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I am a writer - late developer since I wasn't published until I was 50. I have now written 23 novels, numerous short stories and articles.

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Monday, 9 November 2009
So how does a plot happen? Let’s look at a story. Cinderella. How does the story of Cinderella work as a plot? What are the factors which make us read it? It is a story of wrongful oppression but goodness triumphs. Character led We like Cinderella, we are distressed by her unhappiness, we want her to be happy right from the start. Contrast involves us. The stepmother and stepsisters are so horrid to her that we sympathise with her. There awfulness counterpoints how wonderful she is. Causality. One thing leading to another thus making something else happen. Cause and effect = plot. Cinderella is put upon and wants to go to the ball but too much work,no clothes and the spite of her sisters prevent it. The importance of the ball is that Prince Charming invites all the young women in his search for a bride. The arrival of her Godmother and the granting of her wishes enables her to go. Conflict = empowers plot. Conflict creates pace which powers the plot. Her stepmother and stepsisters are horrible to her . There is the worry that she may choose Buttons. Midnight looms and the reader fears she will not realise. The loss of the shoe. Will the Prince find the girl who owned the slipper? Surprise aids plot. Surprise adds pace which propels the plot. The unexpected arrival of the godmother. The turning of the pumpkin and mice into coach and horses. The changing of Cinder’s rags into a ball gown. The chimes of midnight. Sub-plots. If you think of the main plot as a maypole then the subplots are the ribbons twining around it. The Prince confides his concerns to Dandini. We become privy to his thoughts. Resolution.The shoe fits. They live happily ever after. Dangers that may occur: Balance of plot going awry. This can be particularly dangerous if you have a lot of subplots. it is easy to get carried away with a sub to the detriment of the main. Plot becoming static. This happens when there is a lack of pace – the engine which drives the plot along. Without pace then the writing slows, the sags begin. Plot becomes untenable – this can happen when there is too much pace and the outcome is disbelieve in the plot. Plot lines fizzling out. Again often occurs when you have too many subplots and you are at a loss to know where they are to go. It is also possible to have a minor plot line, so minor that you forget that it is there. Characters taking control. Characters can easily move you in directions you do not wish to go, then stop them. However, you would be wise to listen to them for they may be adding and not subtracting to the plot. A special warning is to try not to fit a character you happen to like into a plot to which they don’t really belong. for you risk it becoming unbelievable. Don’t forget the sheep. All plot lines have to be resolved one way or the other. Don’t leave them in limbo. Cinderella is a simple story but if you use this as a check list to your own WIP it might help you, I hope so.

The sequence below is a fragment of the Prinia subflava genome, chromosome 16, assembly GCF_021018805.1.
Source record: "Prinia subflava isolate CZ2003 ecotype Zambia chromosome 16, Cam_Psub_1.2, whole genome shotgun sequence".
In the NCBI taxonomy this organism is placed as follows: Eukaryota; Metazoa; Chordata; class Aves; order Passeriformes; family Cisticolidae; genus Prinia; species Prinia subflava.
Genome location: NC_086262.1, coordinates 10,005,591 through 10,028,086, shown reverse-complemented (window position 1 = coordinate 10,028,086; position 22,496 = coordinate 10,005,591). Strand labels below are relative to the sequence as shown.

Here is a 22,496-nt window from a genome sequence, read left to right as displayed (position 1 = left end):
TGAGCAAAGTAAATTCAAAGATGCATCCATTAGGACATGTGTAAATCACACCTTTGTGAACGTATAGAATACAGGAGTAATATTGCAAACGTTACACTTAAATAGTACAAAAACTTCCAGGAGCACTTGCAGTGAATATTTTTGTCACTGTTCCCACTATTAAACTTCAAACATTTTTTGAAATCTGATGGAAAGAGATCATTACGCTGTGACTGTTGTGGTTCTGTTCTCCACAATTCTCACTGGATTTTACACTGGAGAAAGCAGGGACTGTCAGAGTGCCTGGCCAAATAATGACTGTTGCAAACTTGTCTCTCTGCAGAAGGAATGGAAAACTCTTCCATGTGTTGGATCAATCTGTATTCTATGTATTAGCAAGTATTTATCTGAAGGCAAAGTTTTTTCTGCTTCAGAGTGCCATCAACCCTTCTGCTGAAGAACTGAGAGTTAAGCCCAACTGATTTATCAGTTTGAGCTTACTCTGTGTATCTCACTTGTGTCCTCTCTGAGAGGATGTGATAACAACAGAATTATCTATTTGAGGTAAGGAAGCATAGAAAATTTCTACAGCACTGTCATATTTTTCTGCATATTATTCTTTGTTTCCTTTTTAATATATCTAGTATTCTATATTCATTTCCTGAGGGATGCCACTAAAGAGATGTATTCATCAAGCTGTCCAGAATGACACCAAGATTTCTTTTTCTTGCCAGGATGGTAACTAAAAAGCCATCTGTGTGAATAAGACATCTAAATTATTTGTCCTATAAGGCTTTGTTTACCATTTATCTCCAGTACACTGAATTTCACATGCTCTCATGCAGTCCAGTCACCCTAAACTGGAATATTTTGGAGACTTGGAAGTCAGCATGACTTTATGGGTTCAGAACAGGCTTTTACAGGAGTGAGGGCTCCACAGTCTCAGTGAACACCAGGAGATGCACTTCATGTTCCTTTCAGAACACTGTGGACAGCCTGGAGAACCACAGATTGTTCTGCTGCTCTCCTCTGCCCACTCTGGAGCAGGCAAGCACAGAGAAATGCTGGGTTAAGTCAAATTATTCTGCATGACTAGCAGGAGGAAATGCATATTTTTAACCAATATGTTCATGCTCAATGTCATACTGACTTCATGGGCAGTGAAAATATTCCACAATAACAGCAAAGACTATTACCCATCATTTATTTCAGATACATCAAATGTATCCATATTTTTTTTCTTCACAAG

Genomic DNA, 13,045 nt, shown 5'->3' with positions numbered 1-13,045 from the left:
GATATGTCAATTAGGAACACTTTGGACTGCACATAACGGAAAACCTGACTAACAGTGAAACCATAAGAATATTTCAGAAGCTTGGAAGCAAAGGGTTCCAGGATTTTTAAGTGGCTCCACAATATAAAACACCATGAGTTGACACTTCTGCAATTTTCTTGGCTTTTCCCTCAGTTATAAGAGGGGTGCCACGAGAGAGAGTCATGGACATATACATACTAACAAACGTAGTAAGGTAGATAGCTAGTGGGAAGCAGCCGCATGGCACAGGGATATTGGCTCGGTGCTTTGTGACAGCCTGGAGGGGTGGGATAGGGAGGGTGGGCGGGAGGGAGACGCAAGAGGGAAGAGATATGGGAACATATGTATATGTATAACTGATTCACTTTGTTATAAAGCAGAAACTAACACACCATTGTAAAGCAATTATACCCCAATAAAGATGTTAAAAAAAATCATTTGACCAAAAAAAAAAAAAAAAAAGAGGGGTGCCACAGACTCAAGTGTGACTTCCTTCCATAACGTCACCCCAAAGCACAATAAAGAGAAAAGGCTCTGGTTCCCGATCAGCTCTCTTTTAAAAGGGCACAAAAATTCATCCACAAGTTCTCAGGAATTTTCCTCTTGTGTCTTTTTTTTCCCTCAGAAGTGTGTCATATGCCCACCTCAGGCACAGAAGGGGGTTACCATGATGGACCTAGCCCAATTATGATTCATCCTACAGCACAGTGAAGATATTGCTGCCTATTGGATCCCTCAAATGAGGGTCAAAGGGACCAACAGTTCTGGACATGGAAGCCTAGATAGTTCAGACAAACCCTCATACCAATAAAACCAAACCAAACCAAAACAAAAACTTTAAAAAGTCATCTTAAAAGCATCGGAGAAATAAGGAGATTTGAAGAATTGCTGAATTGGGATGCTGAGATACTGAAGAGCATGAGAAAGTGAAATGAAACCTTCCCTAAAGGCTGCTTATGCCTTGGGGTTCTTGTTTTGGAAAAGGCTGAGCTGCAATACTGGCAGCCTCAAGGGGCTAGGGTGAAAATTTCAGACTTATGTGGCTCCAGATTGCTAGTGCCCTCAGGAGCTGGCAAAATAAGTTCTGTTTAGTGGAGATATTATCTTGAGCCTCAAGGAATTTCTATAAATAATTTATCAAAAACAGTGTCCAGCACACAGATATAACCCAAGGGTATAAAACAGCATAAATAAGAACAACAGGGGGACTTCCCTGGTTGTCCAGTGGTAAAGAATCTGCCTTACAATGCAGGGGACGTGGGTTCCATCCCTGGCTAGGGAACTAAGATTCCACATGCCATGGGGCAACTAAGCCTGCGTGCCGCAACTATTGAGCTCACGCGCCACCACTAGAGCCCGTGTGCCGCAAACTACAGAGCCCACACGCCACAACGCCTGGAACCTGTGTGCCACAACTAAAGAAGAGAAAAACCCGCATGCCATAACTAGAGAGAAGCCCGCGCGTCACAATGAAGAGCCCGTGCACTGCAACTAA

6 comments:

  1. Thank you, that's really useful advice and seeing it broken down like that does help :o)

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  2. Thank you so much for explaining this so well. I'm sure it will be very useful for me.

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  3. Once again you make it simple!
    lx

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  4. You are so clever. I will forever see my all my sub-plots as sheep now, bumbling along all woolly-minded and looking for a resolution.

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  5. I have never thought of it like that before. Thanks for sharing.

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  6. Thank you - so clear and useful!
    Janice x

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